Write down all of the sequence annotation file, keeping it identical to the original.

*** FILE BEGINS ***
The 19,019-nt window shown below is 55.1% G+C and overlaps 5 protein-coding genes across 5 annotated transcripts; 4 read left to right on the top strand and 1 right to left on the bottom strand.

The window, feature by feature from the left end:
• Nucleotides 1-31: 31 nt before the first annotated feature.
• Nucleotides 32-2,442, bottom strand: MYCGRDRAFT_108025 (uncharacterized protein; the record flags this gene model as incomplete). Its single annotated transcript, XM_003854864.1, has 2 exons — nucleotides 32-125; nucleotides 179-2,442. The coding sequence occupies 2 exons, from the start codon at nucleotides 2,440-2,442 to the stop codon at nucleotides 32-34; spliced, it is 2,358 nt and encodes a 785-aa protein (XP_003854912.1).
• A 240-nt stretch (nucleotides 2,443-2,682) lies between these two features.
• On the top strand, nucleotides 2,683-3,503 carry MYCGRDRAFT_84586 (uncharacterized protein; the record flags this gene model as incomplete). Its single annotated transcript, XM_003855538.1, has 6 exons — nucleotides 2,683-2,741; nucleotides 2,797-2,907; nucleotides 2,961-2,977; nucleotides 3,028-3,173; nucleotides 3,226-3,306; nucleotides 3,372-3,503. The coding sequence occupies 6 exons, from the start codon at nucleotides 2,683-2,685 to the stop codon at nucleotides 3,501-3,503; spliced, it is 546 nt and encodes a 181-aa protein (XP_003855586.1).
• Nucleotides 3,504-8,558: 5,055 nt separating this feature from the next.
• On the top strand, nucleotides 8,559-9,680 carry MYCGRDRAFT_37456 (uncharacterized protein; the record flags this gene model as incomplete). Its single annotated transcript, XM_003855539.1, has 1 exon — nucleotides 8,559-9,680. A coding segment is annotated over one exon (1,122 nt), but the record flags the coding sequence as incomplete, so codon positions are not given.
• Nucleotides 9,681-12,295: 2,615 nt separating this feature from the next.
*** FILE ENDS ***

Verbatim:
The 19,019-nt window shown below is 55.1% G+C and overlaps 5 protein-coding genes across 5 annotated transcripts; 4 read left to right on the top strand and 1 right to left on the bottom strand.

The window, feature by feature from the left end:
• Nucleotides 1-31: 31 nt before the first annotated feature.
• Nucleotides 32-2,442, bottom strand: MYCGRDRAFT_108025 (uncharacterized protein; the record flags this gene model as incomplete). Its single annotated transcript, XM_003854864.1, has 2 exons — nucleotides 32-125; nucleotides 179-2,442. The coding sequence occupies 2 exons, from the start codon at nucleotides 2,440-2,442 to the stop codon at nucleotides 32-34; spliced, it is 2,358 nt and encodes a 785-aa protein (XP_003854912.1).
• A 240-nt stretch (nucleotides 2,443-2,682) lies between these two features.
• On the top strand, nucleotides 2,683-3,503 carry MYCGRDRAFT_84586 (uncharacterized protein; the record flags this gene model as incomplete). Its single annotated transcript, XM_003855538.1, has 6 exons — nucleotides 2,683-2,741; nucleotides 2,797-2,907; nucleotides 2,961-2,977; nucleotides 3,028-3,173; nucleotides 3,226-3,306; nucleotides 3,372-3,503. The coding sequence occupies 6 exons, from the start codon at nucleotides 2,683-2,685 to the stop codon at nucleotides 3,501-3,503; spliced, it is 546 nt and encodes a 181-aa protein (XP_003855586.1).
• Nucleotides 3,504-8,558: 5,055 nt separating this feature from the next.
• On the top strand, nucleotides 8,559-9,680 carry MYCGRDRAFT_37456 (uncharacterized protein; the record flags this gene model as incomplete). Its single annotated transcript, XM_003855539.1, has 1 exon — nucleotides 8,559-9,680. A coding segment is annotated over one exon (1,122 nt), but the record flags the coding sequence as incomplete, so codon positions are not given.
• Nucleotides 9,681-12,295: 2,615 nt separating this feature from the next.